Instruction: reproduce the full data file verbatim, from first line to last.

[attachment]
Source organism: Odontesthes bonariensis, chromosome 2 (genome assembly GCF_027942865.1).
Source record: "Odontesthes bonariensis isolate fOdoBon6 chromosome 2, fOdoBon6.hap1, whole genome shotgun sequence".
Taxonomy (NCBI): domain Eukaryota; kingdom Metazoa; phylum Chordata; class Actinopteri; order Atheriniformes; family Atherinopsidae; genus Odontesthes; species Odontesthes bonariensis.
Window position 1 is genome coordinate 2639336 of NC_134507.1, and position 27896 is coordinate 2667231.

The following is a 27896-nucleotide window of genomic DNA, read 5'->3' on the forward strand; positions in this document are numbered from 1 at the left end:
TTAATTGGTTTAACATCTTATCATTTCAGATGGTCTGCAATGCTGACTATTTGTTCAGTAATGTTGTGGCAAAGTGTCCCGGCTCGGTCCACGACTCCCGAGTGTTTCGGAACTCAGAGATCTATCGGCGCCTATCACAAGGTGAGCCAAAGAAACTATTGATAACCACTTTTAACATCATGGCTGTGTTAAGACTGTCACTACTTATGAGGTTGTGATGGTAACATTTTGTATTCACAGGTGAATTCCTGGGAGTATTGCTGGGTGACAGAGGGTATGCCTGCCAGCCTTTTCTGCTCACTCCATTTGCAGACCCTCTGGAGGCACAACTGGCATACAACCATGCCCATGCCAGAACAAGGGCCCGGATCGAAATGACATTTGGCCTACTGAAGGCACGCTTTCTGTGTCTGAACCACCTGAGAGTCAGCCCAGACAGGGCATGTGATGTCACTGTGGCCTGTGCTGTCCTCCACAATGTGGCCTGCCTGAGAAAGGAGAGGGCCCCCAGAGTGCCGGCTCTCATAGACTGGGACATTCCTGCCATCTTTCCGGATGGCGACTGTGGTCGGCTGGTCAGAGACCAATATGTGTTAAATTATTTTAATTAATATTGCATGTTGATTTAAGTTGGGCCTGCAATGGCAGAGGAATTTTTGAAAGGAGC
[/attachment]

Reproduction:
Source organism: Odontesthes bonariensis, chromosome 2 (genome assembly GCF_027942865.1).
Source record: "Odontesthes bonariensis isolate fOdoBon6 chromosome 2, fOdoBon6.hap1, whole genome shotgun sequence".
Taxonomy (NCBI): domain Eukaryota; kingdom Metazoa; phylum Chordata; class Actinopteri; order Atheriniformes; family Atherinopsidae; genus Odontesthes; species Odontesthes bonariensis.
Window position 1 is genome coordinate 2639336 of NC_134507.1, and position 27896 is coordinate 2667231.

The following is a 27896-nucleotide window of genomic DNA, read 5'->3' on the forward strand; positions in this document are numbered from 1 at the left end:
TTAATTGGTTTAACATCTTATCATTTCAGATGGTCTGCAATGCTGACTATTTGTTCAGTAATGTTGTGGCAAAGTGTCCCGGCTCGGTCCACGACTCCCGAGTGTTTCGGAACTCAGAGATCTATCGGCGCCTATCACAAGGTGAGCCAAAGAAACTATTGATAACCACTTTTAACATCATGGCTGTGTTAAGACTGTCACTACTTATGAGGTTGTGATGGTAACATTTTGTATTCACAGGTGAATTCCTGGGAGTATTGCTGGGTGACAGAGGGTATGCCTGCCAGCCTTTTCTGCTCACTCCATTTGCAGACCCTCTGGAGGCACAACTGGCATACAACCATGCCCATGCCAGAACAAGGGCCCGGATCGAAATGACATTTGGCCTACTGAAGGCACGCTTTCTGTGTCTGAACCACCTGAGAGTCAGCCCAGACAGGGCATGTGATGTCACTGTGGCCTGTGCTGTCCTCCACAATGTGGCCTGCCTGAGAAAGGAGAGGGCCCCCAGAGTGCCGGCTCTCATAGACTGGGACATTCCTGCCATCTTTCCGGATGGCGACTGTGGTCGGCTGGTCAGAGACCAATATGTGTTAAATTATTTTAATTAATATTGCATGTTGATTTAAGTTGGGCCTGCAATGGCAGAGGAATTTTTGAAAGGAGC